Ben Gurion was the legendary first prime minister of the State of Israel, who played a pivotal role in its creation. When he resigned from office for the first time, in 1953, he declared he would make the young kibbutz of Sede Boqer his home. And so he did. Kibbutz members even had to vote whether to accept him as a member!
Visiting Ben Gurion's wooden hut in the kibbutz makes you admire his greatness, his modesty, his determination, his willingness to lead a spartan life in a remote desert village in order to live his vision and give a personal example to others, to the young generation of Israelis.
Walking from the site entrance to the hut, note the quotations from Ben Gurion's writings carved in stone, such as: "Whoever seeks wisdom, south he should go".
David Ben Gurion lived in the Sede Boqer hut with his wife Paula. When you visit Ben Gurion's hut you will see the living room, the bedroom and the study with its impressive library. The furniture and all the objects are still arranged in the original way Ben Gurion placed them. Paula had her own bedroom, and this is the only room which contains family photos. Mahatma Gandhi's portrait hangs in David Ben Gurion's bedroom. A small copy of Michelangelo's Moses is placed on a shelf in the library. Plato's statuette can be seen in the living room. Good companions for a remarkable leader: David Ben Gurion.
A great time to visit Sede Boqer is on the weekend in November when the Ben Gurion Walk takes place. This is a popular sports event held every year in memory of David Ben Gurion, Israel's legendary first prime minister who made Sede Boqer his home, and whose name symbolizes the vision of the development of the Negev desert.
Whole families arrive for this happening, and take a 7 km walk in the beautiful desert landscape, from Ben Gurion's Hut (see my tip) along the Tzin Plain to Ben Gurion's tomb overlooking the Tzin Canyon (see my tip). Others (like me...) prefer the longer 13 km walk, which takes you down to the Tzin canyon and then back up again, to end near Ben Gurion's tomb. A 20 km walk will take you to Nahal Etz and Hurvat Halukim before descending to the Tzin Canyon.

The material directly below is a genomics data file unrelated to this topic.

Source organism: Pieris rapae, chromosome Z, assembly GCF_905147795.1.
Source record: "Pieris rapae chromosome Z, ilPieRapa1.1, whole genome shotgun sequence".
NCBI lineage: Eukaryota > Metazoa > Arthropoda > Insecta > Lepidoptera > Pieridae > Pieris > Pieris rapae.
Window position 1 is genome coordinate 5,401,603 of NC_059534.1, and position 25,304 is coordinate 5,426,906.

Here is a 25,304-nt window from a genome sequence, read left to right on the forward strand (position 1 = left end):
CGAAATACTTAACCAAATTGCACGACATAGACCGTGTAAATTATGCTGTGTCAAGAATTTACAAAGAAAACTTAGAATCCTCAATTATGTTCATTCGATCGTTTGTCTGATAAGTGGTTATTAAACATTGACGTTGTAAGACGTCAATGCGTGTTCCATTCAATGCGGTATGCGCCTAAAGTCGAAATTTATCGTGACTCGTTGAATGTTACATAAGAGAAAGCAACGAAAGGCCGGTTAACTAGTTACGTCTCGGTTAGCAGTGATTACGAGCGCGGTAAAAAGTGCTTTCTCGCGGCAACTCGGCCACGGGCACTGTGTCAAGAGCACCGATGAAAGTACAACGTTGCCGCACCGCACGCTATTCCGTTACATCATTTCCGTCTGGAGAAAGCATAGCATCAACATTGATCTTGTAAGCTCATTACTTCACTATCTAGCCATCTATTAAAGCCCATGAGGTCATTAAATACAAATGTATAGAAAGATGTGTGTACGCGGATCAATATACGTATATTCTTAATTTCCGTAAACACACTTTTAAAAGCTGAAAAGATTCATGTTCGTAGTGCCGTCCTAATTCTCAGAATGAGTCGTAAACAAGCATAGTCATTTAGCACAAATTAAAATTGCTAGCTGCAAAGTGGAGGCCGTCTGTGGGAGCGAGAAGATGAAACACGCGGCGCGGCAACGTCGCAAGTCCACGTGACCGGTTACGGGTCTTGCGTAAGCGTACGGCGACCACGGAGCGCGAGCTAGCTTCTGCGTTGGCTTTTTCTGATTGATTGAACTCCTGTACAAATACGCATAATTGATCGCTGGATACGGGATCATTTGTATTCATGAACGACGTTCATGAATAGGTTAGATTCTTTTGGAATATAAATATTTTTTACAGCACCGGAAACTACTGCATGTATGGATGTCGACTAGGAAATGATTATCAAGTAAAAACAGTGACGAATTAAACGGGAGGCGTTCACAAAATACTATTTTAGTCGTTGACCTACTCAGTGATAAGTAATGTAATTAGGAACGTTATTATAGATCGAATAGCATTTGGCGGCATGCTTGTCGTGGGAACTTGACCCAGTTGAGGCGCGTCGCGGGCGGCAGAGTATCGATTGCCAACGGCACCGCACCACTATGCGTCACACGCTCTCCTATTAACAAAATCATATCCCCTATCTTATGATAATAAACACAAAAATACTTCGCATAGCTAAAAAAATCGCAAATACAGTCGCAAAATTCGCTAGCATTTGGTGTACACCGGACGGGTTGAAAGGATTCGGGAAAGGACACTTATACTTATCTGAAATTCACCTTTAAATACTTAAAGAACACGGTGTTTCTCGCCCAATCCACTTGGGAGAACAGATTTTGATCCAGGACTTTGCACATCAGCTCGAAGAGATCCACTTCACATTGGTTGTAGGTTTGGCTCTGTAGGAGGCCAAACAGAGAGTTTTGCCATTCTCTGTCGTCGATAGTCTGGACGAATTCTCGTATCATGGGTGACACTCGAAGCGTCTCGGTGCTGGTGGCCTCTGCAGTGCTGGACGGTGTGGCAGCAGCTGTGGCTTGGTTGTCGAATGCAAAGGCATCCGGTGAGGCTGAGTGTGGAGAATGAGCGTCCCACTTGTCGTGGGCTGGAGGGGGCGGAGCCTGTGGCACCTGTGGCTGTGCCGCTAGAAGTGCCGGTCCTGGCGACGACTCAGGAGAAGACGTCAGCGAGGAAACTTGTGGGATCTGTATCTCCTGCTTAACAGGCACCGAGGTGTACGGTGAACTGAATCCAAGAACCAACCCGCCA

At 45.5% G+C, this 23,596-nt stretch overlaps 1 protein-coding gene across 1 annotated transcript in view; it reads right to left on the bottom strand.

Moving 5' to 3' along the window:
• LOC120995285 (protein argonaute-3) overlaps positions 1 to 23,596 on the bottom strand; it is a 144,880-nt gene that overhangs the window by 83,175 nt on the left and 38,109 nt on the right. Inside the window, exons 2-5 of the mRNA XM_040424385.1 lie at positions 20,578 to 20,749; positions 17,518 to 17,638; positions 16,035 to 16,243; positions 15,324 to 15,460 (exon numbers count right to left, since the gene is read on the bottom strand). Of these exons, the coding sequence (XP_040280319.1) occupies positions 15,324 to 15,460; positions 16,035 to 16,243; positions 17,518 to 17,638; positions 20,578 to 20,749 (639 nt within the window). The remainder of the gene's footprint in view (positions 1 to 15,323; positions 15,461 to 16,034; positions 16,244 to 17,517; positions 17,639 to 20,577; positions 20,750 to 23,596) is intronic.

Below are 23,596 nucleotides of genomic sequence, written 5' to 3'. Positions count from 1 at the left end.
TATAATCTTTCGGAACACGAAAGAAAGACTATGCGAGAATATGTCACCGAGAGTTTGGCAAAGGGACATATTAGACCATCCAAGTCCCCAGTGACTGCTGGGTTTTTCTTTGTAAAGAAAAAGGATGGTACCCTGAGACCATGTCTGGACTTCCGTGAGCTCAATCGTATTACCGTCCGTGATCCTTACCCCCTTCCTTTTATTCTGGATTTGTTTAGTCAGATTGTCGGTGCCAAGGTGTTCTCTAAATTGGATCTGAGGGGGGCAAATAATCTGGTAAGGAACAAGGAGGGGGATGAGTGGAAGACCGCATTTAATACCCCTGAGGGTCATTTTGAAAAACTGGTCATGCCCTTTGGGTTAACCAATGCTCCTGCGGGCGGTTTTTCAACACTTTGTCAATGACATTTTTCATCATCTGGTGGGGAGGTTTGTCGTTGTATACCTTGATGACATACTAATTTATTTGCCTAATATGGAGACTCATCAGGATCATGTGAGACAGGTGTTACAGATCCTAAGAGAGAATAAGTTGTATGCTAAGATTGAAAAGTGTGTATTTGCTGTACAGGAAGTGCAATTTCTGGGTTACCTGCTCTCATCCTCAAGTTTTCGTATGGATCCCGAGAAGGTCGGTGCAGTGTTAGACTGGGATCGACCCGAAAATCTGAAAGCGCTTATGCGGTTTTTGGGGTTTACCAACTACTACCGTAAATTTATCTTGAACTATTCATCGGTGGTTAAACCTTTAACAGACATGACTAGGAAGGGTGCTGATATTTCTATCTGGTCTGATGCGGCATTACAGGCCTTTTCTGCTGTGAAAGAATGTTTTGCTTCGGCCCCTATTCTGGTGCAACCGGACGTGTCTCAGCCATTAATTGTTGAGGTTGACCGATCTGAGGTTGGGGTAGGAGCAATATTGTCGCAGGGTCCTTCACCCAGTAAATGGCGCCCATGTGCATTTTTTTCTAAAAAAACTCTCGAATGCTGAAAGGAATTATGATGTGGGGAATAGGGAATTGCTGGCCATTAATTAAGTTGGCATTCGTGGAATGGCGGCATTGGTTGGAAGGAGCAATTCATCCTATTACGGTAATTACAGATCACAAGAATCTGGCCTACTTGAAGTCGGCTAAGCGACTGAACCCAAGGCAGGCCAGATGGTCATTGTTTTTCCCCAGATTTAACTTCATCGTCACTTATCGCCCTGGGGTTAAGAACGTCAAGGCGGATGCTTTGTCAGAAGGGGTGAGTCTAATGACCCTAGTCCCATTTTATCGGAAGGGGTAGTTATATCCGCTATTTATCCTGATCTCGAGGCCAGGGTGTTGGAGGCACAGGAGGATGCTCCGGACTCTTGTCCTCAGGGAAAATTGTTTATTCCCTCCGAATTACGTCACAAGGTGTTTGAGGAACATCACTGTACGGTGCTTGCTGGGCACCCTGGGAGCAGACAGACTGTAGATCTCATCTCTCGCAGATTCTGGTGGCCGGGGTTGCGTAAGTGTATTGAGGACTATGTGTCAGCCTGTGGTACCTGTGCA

The atmosphere is happy and festive, along the way there is a Bedouin hospitality tent with some food and drinks, an arts and crafts fair and an activity corner for kids. The weather is usually nice and pleasant for hiking. See you there next year!
Special, yes the wine is special and the person making it also, if you have time to talk, ask Zvi about his wine you will not go wrong. I suggest trying the Zinfandel it was excellent and one I love. His wines are a little more expensive than the average, but well worth the extra because you do GET EXTRA.
We visited the Sde Boker Winery, to taste some local brew. As it turns out the vinter is a fellow Californian, Zvi Remek, and he has produced some excellent blends. The one we favored this time was his Zinfandel.
Zvi produces the wine on his own, he works the fields, crushes the grapes, puts it in oaken barrels and bottles it, from start to finish...quite an undertaking for a single person. If you would like to ask more you can contact him.